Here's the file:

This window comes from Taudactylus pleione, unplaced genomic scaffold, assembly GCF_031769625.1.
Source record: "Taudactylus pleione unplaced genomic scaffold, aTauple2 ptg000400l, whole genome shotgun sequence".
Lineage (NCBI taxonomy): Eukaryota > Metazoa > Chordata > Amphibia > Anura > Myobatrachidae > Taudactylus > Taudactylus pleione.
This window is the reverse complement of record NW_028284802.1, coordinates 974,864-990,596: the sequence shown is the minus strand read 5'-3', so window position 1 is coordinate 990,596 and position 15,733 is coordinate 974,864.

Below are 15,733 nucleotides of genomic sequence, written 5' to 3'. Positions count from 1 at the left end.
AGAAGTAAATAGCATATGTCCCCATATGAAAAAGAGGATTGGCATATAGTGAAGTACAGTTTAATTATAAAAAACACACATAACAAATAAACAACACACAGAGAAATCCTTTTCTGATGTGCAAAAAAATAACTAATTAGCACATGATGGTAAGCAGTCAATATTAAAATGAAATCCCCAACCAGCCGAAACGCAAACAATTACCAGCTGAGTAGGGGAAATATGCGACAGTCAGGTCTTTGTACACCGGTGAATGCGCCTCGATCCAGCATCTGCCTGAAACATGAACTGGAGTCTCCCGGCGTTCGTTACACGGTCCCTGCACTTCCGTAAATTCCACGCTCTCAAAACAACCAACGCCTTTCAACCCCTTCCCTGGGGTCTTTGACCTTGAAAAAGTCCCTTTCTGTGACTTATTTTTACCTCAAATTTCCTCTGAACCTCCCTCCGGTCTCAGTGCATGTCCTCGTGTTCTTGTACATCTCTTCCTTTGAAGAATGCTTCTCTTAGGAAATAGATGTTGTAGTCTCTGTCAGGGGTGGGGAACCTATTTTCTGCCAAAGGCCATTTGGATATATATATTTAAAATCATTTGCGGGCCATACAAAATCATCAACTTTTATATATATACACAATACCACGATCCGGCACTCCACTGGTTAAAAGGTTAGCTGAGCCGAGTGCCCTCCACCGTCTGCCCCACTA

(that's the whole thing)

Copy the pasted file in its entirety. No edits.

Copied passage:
This window comes from Taudactylus pleione, unplaced genomic scaffold, assembly GCF_031769625.1.
Source record: "Taudactylus pleione unplaced genomic scaffold, aTauple2 ptg000400l, whole genome shotgun sequence".
Lineage (NCBI taxonomy): Eukaryota > Metazoa > Chordata > Amphibia > Anura > Myobatrachidae > Taudactylus > Taudactylus pleione.
This window is the reverse complement of record NW_028284802.1, coordinates 974,864-990,596: the sequence shown is the minus strand read 5'-3', so window position 1 is coordinate 990,596 and position 15,733 is coordinate 974,864.

Below are 15,733 nucleotides of genomic sequence, written 5' to 3'. Positions count from 1 at the left end.
AGAAGTAAATAGCATATGTCCCCATATGAAAAAGAGGATTGGCATATAGTGAAGTACAGTTTAATTATAAAAAACACACATAACAAATAAACAACACACAGAGAAATCCTTTTCTGATGTGCAAAAAAATAACTAATTAGCACATGATGGTAAGCAGTCAATATTAAAATGAAATCCCCAACCAGCCGAAACGCAAACAATTACCAGCTGAGTAGGGGAAATATGCGACAGTCAGGTCTTTGTACACCGGTGAATGCGCCTCGATCCAGCATCTGCCTGAAACATGAACTGGAGTCTCCCGGCGTTCGTTACACGGTCCCTGCACTTCCGTAAATTCCACGCTCTCAAAACAACCAACGCCTTTCAACCCCTTCCCTGGGGTCTTTGACCTTGAAAAAGTCCCTTTCTGTGACTTATTTTTACCTCAAATTTCCTCTGAACCTCCCTCCGGTCTCAGTGCATGTCCTCGTGTTCTTGTACATCTCTTCCTTTGAAGAATGCTTCTCTTAGGAAATAGATGTTGTAGTCTCTGTCAGGGGTGGGGAACCTATTTTCTGCCAAAGGCCATTTGGATATATATATTTAAAATCATTTGCGGGCCATACAAAATCATCAACTTTTATATATATACACAATACCACGATCCGGCACTCCACTGGTTAAAAGGTTAGCTGAGCCGAGTGCCCTCCACCGTCTGCCCCACTA